Art of the Hot Rod
by Ken Gross, with photos by Peter Harholdt
“If you couldn’t build your own car, or most of it, you weren’t considered a real rodder. Half a century ago only a few shops worked exclusively on hot rods.”
Well, things have changed since the days of yore. Once strictly a workingman’s pastime, today’s DIYer is joined by “checkbook rodders” bankrolling custom builds from specialized shops that offer the whole panoply of skills and services. But, it’s all good—no gloom and doom here! No less a pillar of the community than hot rod pioneer and So-Cal Speed Shop founder Alex Xydias expresses in a Foreword that succinctly makes the arc from then to now that he looks with respect, admiration even, upon the work done by the now second generation of craftsmen, builders, and artists.
And it is the work, the process, the crafts and arts aspect that this clever book is about and what sets it apart. From its title alone you really wouldn’t know that it isn’t just another fluff book with glossy glamour shots of cars with flames on the side. They are here, to be sure, and very, very tasty they are—but the cars are almost secondary to the more universal themes of the story: creativity, originality, skill, passion, art (make that Art). Convictions too, and philosophy. There is intelligence and sensibility here—not that this should surprise anyone, but a whole new segment of people who heretofore dismissed hot rods might gain a more profound appreciation through the pages of this book. Every field that has its own traditions, its own lingo, its own rules needs to draw back the curtain a bit in order to make itself accessible.
Connecting old to new and present to future, the book showcases 22 builders in 20 hot rod shops all over the US. They are arranged east to west in geographical order, sort of opposite to the original “migration.” From old-school to state-of-the art contemporary and from restoration to clean-sheet build, the whole range of styles is presented. Well, not the whole—there being hundreds of shops these days. Many labor in obscurity until per chance catapulted into the limelight, maybe by snagging one of the big awards—a Ridler or an AMBR (America’s Most Beautiful Roadster)—or finding themselves featured on a TV reality show. This book singled out those builders that not only rose to the top but stayed there.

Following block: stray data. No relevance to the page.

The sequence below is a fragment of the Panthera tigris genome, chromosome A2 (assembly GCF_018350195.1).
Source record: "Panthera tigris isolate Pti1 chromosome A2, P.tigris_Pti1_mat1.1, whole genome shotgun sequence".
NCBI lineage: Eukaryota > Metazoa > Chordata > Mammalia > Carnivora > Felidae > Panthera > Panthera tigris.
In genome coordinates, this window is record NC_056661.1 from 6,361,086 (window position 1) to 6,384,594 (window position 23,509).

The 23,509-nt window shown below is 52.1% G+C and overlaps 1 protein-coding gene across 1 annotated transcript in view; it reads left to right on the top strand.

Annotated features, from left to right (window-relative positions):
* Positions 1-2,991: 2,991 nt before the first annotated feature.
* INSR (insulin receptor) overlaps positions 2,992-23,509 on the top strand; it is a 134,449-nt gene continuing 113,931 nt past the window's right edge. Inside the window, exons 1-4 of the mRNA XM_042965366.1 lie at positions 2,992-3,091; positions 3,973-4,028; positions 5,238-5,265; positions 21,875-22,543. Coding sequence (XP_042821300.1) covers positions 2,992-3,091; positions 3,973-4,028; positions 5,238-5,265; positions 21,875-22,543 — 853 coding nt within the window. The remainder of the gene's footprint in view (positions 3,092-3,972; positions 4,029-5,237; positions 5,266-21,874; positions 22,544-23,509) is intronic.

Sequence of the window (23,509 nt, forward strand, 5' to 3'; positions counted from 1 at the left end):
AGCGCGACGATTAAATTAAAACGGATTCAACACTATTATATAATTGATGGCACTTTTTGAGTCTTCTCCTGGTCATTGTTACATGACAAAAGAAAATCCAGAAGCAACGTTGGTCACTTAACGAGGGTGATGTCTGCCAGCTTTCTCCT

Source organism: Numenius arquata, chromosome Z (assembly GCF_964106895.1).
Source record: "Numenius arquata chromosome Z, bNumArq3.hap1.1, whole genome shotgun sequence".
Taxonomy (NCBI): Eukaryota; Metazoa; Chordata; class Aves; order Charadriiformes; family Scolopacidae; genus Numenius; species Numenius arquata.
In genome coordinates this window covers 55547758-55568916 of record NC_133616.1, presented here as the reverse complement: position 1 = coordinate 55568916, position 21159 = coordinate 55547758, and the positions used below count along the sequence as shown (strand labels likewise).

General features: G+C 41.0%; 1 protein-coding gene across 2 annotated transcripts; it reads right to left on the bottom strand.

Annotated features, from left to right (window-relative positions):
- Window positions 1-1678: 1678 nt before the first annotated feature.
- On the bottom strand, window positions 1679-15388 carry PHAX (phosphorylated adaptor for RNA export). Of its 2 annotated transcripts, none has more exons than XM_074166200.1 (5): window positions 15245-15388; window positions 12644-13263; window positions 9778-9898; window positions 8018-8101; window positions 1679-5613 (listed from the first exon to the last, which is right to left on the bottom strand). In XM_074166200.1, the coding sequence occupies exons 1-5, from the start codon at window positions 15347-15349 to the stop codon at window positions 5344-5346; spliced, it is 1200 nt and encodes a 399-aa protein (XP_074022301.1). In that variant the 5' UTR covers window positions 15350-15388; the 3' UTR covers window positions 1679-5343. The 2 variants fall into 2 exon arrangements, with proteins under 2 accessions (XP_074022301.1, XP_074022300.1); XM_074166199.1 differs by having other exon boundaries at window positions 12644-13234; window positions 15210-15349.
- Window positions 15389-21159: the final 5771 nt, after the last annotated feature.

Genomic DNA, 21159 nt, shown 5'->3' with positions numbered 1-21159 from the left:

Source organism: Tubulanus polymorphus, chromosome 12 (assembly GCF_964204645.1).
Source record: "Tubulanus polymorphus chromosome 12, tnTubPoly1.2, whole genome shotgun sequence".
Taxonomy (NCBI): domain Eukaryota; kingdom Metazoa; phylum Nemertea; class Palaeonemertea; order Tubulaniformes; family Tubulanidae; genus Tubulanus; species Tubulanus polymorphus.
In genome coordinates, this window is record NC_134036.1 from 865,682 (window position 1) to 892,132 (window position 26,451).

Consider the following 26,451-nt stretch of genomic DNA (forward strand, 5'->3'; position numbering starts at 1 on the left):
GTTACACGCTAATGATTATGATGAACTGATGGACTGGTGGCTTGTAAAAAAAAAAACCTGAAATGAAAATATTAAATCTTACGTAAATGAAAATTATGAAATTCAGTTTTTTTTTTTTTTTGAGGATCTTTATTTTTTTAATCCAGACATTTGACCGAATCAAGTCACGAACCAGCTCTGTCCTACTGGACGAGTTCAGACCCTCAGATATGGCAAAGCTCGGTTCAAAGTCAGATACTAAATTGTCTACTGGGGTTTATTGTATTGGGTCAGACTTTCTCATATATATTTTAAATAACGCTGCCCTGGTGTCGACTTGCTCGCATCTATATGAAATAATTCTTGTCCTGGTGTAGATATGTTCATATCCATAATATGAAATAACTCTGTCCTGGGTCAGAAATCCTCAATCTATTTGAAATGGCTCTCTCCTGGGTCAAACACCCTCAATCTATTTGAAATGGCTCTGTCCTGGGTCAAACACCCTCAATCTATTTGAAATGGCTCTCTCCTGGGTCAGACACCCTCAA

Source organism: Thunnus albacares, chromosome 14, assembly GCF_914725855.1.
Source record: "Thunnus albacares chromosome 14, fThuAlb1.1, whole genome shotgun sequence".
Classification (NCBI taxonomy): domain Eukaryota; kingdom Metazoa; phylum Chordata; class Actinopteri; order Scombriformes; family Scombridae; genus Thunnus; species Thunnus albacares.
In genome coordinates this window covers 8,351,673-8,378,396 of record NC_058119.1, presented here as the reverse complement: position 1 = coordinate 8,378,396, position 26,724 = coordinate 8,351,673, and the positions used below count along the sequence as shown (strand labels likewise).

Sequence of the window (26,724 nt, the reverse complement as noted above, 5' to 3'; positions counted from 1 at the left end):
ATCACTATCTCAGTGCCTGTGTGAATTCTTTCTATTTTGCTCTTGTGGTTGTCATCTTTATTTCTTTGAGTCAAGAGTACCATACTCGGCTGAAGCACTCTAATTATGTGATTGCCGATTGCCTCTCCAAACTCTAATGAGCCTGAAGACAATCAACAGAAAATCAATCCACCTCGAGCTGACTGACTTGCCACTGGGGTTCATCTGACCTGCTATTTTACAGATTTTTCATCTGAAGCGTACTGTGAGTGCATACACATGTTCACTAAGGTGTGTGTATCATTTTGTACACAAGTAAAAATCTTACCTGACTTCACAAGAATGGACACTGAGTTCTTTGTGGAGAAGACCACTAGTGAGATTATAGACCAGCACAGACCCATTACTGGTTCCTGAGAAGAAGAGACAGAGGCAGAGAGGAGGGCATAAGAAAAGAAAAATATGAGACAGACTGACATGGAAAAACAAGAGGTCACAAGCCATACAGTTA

The photos dominate this large-format (11 x 12”) book, no doubt, but do take in the text with just as much attention. There is wit, insight, good writing in the words of author Ken Gross. An advertising/marketing man by trade he has written about cars, bikes and travel in all sorts of magazines and books and was Executive Director of the Petersen Automotive Museum in Los Angeles for five years. An obvious, but laden with implications, point he makes is that it was the common denominator of high school auto shop classes, often followed by mechanical training in the military, that gave young people the skill to basically build an entire car, only needing to farm out or barter for certain specialized tasks. Naturally the cars were simpler and cheaper but still, the times they are a-changin’.
Photographer Peter Harholdt is a lifelong car enthusiast. His background in museum photography informs his automobile work in terms of “staging” (shooting them by themselves and against a black backdrop) and lighting. His work is of such quality and artistry that it has made him one of the top-shelf go-to guys for seriously sophisticated photos. It was the work on this book that led to the idea of his portable studio that, in turn, has become a key tool in his subsequent on-site work. Rather than shipping cars to and fro for photography or renting local studio space, Harholdt can now hitch up his 30 ft fully equipped trailer and haul his studio to wherever the cars are. Of his several car books, this first one is the only one to explain the trailer concept and, so far, also the only one to contain introductory remarks by him. Here he says, “My goal is to make the photography (and the photographer) disappear. To make the objects seem to illuminate themselves. . . . To entice the viewer to touch the page.” And if it weren’t for the physical constraints of the printed page, primarily size, his photos do impart that impression of the viewer occupying same space as the object on display. But by making himself disappear by not writing notes or introductions to his work in his later books, he deprives the reader of an opportunity to see the considerable mind behind the photos! Also unlike his other car books, this one includes people portraiture—and if you have eyes to see you will perceive cleverness here too, an “eye” for the moment, the scene, the essence of the subject.
A most excellent book, and oh-so cheap!
Copyright 2010, Sabu Advani (speedreaders.info).